Rheumatoid arthritis (RA) is a chronic (long-term) disease. Rheumatoid arthritis symptoms can come and go, and each person with RA is affected differently. Some people have long periods of remission. Their rheumatoid arthritis is inactive, and they have few or no symptoms during this time. Other people might have near-constant rheumatoid arthritis symptoms for months at a stretch.
Although rheumatoid arthritis can involve different parts the body, joints are always affected. When the disease acts up, joints become inflamed. Inflammation is the body's natural response to infection or other threats, but in rheumatoid arthritis inflammation occurs inappropriately and for unknown reasons.
Joint inflammation is a hallmark of rheumatoid arthritis. That includes:
Stiffness. The joint is harder to use and might have a limited range of motion. "Morning stiffness" is one of the hallmark symptoms of rheumatoid arthritis. While many people with other forms of arthritis have stiff joints in the morning, it takes people with rheumatoid arthritis more than an hour (sometimes several hours) before their joints feel loose.
Swelling. Fluid enters into the joint and it becomes puffy; this also contributes to stiffness.
Pain. Inflammation inside a joint makes it sensitive and tender. Prolonged inflammation causes damage that also contributes to pain.
Redness and warmth. The joints may be somewhat warmer and more pink or red than neighboring skin.
Which joints does RA affect? The hands are almost always affected, although literally any joint can be affected with rheumatoid arthritis symptoms: knees, wrists, neck, shoulders, elbows, even the jaw. Joints are usually affected in a symmetrical pattern -- the same joints on both sides of the body.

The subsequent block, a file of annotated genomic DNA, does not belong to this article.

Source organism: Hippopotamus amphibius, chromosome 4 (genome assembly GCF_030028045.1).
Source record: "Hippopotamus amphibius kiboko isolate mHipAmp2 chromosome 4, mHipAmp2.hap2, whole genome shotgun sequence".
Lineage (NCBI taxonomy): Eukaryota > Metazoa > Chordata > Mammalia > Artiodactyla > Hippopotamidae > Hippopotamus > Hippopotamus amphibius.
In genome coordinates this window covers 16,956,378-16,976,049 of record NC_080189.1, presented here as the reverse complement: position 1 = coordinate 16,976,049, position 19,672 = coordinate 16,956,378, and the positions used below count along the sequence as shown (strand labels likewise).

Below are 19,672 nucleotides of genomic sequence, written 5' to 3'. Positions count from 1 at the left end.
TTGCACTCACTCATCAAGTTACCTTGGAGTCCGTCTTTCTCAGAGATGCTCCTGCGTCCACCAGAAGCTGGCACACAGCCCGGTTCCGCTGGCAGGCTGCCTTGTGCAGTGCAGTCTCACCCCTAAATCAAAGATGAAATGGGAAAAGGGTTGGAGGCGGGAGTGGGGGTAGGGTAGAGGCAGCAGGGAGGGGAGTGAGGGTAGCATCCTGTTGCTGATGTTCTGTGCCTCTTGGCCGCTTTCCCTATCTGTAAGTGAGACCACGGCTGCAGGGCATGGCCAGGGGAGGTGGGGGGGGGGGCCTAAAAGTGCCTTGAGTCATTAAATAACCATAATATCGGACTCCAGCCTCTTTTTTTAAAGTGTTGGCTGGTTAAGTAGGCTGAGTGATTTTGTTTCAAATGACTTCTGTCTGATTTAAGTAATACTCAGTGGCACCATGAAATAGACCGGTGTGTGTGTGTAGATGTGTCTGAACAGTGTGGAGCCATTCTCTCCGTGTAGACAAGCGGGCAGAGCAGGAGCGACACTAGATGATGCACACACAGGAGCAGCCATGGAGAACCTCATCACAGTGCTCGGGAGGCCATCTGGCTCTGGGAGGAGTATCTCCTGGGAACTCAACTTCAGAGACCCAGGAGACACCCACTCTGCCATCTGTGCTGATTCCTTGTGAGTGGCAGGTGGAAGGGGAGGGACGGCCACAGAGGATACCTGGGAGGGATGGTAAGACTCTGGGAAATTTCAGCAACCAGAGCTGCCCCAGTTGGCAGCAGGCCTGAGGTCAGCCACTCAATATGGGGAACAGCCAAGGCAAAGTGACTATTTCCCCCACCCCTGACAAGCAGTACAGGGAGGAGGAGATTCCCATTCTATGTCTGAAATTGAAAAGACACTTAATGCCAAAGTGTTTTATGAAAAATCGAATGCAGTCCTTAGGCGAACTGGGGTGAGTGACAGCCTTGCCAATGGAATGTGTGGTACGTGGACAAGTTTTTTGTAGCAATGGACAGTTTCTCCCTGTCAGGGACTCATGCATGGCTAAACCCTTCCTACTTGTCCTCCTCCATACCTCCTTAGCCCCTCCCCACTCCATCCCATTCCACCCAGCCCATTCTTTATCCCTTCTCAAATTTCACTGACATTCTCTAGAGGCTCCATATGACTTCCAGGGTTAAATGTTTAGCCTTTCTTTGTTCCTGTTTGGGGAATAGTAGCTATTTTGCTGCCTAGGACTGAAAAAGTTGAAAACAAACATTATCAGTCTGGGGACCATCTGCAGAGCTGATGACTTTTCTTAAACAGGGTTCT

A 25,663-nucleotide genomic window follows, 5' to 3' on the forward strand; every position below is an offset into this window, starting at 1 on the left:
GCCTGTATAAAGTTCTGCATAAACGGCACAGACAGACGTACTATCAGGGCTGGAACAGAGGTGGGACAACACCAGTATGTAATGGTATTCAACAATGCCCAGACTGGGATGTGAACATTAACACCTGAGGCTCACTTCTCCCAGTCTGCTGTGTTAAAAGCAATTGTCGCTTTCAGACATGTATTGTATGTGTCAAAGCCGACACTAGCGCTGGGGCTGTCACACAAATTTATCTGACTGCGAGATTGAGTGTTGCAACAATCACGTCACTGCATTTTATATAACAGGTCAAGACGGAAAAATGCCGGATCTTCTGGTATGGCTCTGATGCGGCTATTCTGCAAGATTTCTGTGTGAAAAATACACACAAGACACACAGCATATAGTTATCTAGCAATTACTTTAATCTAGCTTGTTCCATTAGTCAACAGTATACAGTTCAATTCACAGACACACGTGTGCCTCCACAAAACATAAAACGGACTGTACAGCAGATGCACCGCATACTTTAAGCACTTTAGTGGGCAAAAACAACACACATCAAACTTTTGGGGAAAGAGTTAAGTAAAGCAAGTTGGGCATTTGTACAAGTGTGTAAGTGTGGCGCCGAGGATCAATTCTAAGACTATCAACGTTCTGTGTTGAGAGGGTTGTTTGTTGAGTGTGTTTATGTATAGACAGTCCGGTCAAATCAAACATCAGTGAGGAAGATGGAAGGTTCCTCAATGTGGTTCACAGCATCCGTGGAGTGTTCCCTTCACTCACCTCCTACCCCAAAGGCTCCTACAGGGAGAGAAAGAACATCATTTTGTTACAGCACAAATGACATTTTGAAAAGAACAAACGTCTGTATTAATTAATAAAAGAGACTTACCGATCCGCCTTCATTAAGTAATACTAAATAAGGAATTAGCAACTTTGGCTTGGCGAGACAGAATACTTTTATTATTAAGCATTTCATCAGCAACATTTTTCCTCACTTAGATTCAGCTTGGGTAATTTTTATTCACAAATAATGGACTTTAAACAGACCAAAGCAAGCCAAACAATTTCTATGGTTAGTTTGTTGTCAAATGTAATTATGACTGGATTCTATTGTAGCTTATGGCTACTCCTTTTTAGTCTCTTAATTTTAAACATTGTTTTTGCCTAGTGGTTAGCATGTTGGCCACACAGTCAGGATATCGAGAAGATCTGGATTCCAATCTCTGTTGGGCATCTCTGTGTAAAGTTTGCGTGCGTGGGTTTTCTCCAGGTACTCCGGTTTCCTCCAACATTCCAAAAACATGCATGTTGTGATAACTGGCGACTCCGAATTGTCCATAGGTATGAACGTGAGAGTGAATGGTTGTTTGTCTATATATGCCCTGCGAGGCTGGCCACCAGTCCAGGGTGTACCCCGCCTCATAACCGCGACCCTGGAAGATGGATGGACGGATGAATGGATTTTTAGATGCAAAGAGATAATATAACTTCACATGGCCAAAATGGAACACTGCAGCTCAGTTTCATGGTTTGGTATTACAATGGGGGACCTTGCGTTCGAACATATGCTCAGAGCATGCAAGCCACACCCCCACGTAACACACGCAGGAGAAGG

Rheumatoid Arthritis Symptoms That Affect the Entire Body
Rheumatoid arthritis can affect many areas of the body. These effects all result from the general process of inflammation, leading to a wide variety of symptoms of rheumatoid arthritis:
These feelings have been compared to having the flu, although they are usually less intense and longer lasting.
Rheumatoid arthritis may affect other areas of your body. Involvement of multiple areas of the body occurs is more common with moderate to severe rheumatoid arthritis.
Rheumatoid nodules are bumps under the skin that most often appear on the elbows. Sometimes they are painful.
Lung involvement, due to either damage to the lungs or inflammation of the lining around the lungs, is common but usually causes no symptoms. If shortness of breath develops, it can be treated with drugs that reduce inflammation in the lungs.
Rheumatoid arthritis can even affect a joint in your voice box or larynx (cricoarytenoid joint), causing hoarseness.
Rheumatoid arthritis can cause inflammation in the lining around the heart, but it usually has no symptoms. If symptoms do develop, it may cause shortness of breath or chest pain. In addition, people with rheumatoid arthritis are more likely to develop clogged arteries in their heart, which can lead to chest pain and heart attack.
The eyes are affected in less than 5% of people with rheumatoid arthritis. When the eyes are affected, symptoms can include red, painful eyes or possibly dry eyes.
When you have symptoms of rheumatoid arthritis, early and aggressive treatment can help prevent further symptoms as well as stop progression of rheumatoid arthritis.
SOURCES: Ching D., British Journal of Rheumatology, November 1992; vol 31: pp 775-7. eMedicine.com: "Rheumatoid Arthritis-Symptoms." Kelly, C. Bailliere's Clinical Rheumatology, February 1993; vol 7: p 1. Klippel, J. Primer on the Rheumatic Diseases, 12th edition, Arthritis Foundation, 2001. Lee, D., Weinblatt, M. Lancet, 2001; vol 358: pp 903-911. Masi A. American Journal of Medicine, Dec. 30, 1983; vol 75: pp 16-26. Venables PJW, UpToDate topic: "Clinical Features of Rheumatoid Arthritis," Jan. 20 2005.